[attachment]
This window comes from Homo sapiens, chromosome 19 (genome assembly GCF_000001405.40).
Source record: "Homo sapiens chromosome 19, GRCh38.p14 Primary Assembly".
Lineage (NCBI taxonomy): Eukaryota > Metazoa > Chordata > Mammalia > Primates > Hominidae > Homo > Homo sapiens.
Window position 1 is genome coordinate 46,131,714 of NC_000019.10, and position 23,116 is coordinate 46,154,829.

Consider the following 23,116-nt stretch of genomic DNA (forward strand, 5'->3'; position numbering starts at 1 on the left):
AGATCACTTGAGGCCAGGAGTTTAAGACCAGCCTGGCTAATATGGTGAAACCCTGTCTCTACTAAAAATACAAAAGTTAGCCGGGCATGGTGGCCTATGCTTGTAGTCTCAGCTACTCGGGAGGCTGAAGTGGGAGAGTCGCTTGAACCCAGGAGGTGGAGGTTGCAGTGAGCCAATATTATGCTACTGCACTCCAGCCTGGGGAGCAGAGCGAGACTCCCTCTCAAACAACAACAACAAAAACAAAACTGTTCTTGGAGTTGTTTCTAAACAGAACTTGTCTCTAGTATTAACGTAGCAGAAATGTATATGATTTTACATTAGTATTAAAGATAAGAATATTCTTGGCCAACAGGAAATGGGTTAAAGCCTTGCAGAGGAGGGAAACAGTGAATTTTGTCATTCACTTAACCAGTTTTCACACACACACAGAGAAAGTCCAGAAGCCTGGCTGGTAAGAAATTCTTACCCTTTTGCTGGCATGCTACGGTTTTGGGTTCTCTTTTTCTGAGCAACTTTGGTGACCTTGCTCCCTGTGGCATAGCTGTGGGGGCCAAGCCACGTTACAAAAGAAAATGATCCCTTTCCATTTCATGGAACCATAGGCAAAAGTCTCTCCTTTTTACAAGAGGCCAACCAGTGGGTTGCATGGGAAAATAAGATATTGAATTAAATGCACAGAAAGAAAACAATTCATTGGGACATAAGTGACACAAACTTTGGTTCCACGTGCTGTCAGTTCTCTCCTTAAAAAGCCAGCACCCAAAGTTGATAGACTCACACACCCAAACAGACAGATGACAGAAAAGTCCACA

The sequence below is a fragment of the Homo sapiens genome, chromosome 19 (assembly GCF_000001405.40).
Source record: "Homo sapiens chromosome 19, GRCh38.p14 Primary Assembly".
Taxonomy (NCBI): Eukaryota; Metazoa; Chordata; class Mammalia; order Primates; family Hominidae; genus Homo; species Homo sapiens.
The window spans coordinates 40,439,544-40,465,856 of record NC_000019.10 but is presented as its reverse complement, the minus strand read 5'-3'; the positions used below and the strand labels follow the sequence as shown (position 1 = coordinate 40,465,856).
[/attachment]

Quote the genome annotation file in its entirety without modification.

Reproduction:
This window comes from Homo sapiens, chromosome 19 (genome assembly GCF_000001405.40).
Source record: "Homo sapiens chromosome 19, GRCh38.p14 Primary Assembly".
Lineage (NCBI taxonomy): Eukaryota > Metazoa > Chordata > Mammalia > Primates > Hominidae > Homo > Homo sapiens.
Window position 1 is genome coordinate 46,131,714 of NC_000019.10, and position 23,116 is coordinate 46,154,829.

Consider the following 23,116-nt stretch of genomic DNA (forward strand, 5'->3'; position numbering starts at 1 on the left):
AGATCACTTGAGGCCAGGAGTTTAAGACCAGCCTGGCTAATATGGTGAAACCCTGTCTCTACTAAAAATACAAAAGTTAGCCGGGCATGGTGGCCTATGCTTGTAGTCTCAGCTACTCGGGAGGCTGAAGTGGGAGAGTCGCTTGAACCCAGGAGGTGGAGGTTGCAGTGAGCCAATATTATGCTACTGCACTCCAGCCTGGGGAGCAGAGCGAGACTCCCTCTCAAACAACAACAACAAAAACAAAACTGTTCTTGGAGTTGTTTCTAAACAGAACTTGTCTCTAGTATTAACGTAGCAGAAATGTATATGATTTTACATTAGTATTAAAGATAAGAATATTCTTGGCCAACAGGAAATGGGTTAAAGCCTTGCAGAGGAGGGAAACAGTGAATTTTGTCATTCACTTAACCAGTTTTCACACACACACAGAGAAAGTCCAGAAGCCTGGCTGGTAAGAAATTCTTACCCTTTTGCTGGCATGCTACGGTTTTGGGTTCTCTTTTTCTGAGCAACTTTGGTGACCTTGCTCCCTGTGGCATAGCTGTGGGGGCCAAGCCACGTTACAAAAGAAAATGATCCCTTTCCATTTCATGGAACCATAGGCAAAAGTCTCTCCTTTTTACAAGAGGCCAACCAGTGGGTTGCATGGGAAAATAAGATATTGAATTAAATGCACAGAAAGAAAACAATTCATTGGGACATAAGTGACACAAACTTTGGTTCCACGTGCTGTCAGTTCTCTCCTTAAAAAGCCAGCACCCAAAGTTGATAGACTCACACACCCAAACAGACAGATGACAGAAAAGTCCACA

The sequence below is a fragment of the Homo sapiens genome, chromosome 19 (assembly GCF_000001405.40).
Source record: "Homo sapiens chromosome 19, GRCh38.p14 Primary Assembly".
Taxonomy (NCBI): Eukaryota; Metazoa; Chordata; class Mammalia; order Primates; family Hominidae; genus Homo; species Homo sapiens.
The window spans coordinates 40,439,544-40,465,856 of record NC_000019.10 but is presented as its reverse complement, the minus strand read 5'-3'; the positions used below and the strand labels follow the sequence as shown (position 1 = coordinate 40,465,856).